Thursday, May 19, 2011

Apple 'Scan & Match': A Record Industry Breach of Contract with Artists

Apple now has the freedom to offer a range of features that rivals are prevented from rolling out because of the licensing restrictions, the sources said.

One example is that instead of requiring users to spend hours uploading their songs to the company's servers, as Google and Amazon do, Apple could just scan a user's hard drives to see what songs they own and then provide them almost-instant streaming access to master recordings. The process is sometimes referred to as  "scan and match".
(CNET, May 19, 2011)

The record labels are breaking their contracts (and/or fiduciary duty) to their artists by approving anything less than a "clean cloud". Record companies will be feathering their own nests with "licensing" income from Apple that goes into an "ancillary income" category from which the artist's share is de minimis* and where accounting/auditing difficulties are legion.  Meanwhile, there are three other parties outside of the record label (the artist, the songwriter, and the publisher) who have reversionary rights (or residual rights) in the copyright that underlies. That reversionary interest is being diminished by the lack of verification in the cloud.  These parties, as early as 2013, will step into a copyright that is greatly diminished in value. 

The record labels either don’t know or don’t care to know about the DCE method of verification, registration and immobilization (a DRM-free method that keeps all pirated copies from 1996-present whenever created OUT of any cloud service).

* "at best".  This income cannot be effectively tracked back and will probably just go into a "pool".  How it gets paid out of the pool will be anyone's guess.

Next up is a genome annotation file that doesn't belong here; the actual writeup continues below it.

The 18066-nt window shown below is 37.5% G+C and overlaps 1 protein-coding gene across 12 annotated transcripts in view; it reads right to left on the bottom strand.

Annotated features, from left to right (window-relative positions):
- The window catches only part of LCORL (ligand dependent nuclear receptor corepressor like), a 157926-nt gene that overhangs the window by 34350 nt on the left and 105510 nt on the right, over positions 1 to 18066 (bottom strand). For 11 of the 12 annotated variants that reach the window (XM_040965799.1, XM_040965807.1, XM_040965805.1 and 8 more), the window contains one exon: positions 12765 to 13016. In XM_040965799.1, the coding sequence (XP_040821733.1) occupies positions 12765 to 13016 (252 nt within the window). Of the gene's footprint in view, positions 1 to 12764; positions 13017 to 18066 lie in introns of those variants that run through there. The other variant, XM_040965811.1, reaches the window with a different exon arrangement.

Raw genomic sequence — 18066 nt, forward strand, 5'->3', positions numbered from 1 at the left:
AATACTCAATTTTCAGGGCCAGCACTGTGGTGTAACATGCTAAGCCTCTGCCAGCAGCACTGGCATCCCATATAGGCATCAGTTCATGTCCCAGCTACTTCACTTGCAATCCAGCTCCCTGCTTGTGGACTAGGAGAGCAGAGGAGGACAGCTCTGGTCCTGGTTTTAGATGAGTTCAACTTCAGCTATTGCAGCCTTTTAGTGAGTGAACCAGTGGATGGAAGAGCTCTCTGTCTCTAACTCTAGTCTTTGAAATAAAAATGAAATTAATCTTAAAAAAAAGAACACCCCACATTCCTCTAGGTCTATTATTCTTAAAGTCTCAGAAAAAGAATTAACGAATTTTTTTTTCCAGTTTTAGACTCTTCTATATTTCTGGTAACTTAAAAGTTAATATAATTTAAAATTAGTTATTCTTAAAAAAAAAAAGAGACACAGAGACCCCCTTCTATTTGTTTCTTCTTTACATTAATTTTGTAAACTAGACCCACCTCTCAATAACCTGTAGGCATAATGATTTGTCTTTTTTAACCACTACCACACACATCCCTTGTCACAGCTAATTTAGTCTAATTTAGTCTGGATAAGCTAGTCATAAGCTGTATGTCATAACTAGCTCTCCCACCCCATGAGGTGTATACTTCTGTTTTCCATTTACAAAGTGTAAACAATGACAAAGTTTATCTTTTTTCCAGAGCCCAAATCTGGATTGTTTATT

[Update: The dirty deal is done, June 6, 2011] 
[ Update: Call it "Scan & Snatch", since the low-bit rate download is traded in for a high one, the users scanning of an illegal song confirms and bolsters his "snatch".]


  1. Can the record companies really pull this off as you describe (not paying significant royalties to their partners)? As you point out it could break the industry totally, as it will put the artist/songwriter/publisher out of business. Then the record companies would either go out of business our limit themselves to already produced music. I just don't see how that can work. If they are breaking their contracts, there are enough powerful artists/songwriters/publishers/attorneys to launch many lawsuits, again bringing the industry down. What am I missing here?

  2. Its not clear that they *are* breaking their contracts by not paying this royalty. The industry often waits for the entertainment lawyers to catch up on the new formats. CDs were paid at a lower rate as "experimental formats" long past the time they were widely accepted in the market place. And things like container charges and breakage were charged long after records were shipped in crates or were especially brittle. Billboard was reporting a "new tech" container charge of 25% as early as 2001
    The above is bad, if you want my opinion, but at least the industry has the ability to say, "you signed the contract" to get x percentage of new formats, new tech, or 0% of the record company's service income. But what artists need to really get po'd about (and what I think is definitely a breach) is the fact that they are allowing counterfeits into the cloud. *That* the record companies had no right to allow. Because that just took the value of your residual copyright down to zero. Record contracts have always strictly spelled out the amount of "free goods" that record companies can dole out for other consideration, because it's always been an area of a suspected shell game.

    As with *all* these miscariages, however, royalties are so slim now that it would take an artist with a huge royalty interest like Adele to have enough "fat in the fire" to fight this stuff. And then she's got to weigh, "If I tick them off, how are they going to sabotage my next album?".

    As far as "going out of business" is concerned, there are people out there who say, "Let the record company make all the money off of recordings. As long as the CD promotes my live touring and merchandising, I'm ok." But I say: "If you let go of the time-honored inducement to create that goes back to the Statute of Anne Copyright Act of 1709, i.e. the artist gets to decide when, where and how his work is disseminated ... you are throwing away something substantial that you may never get back again." The result may be akin to the film Idiocracy. Creativity will be reduced to Youtube videos of people injuring themselves accidentally, babies and pet tricks.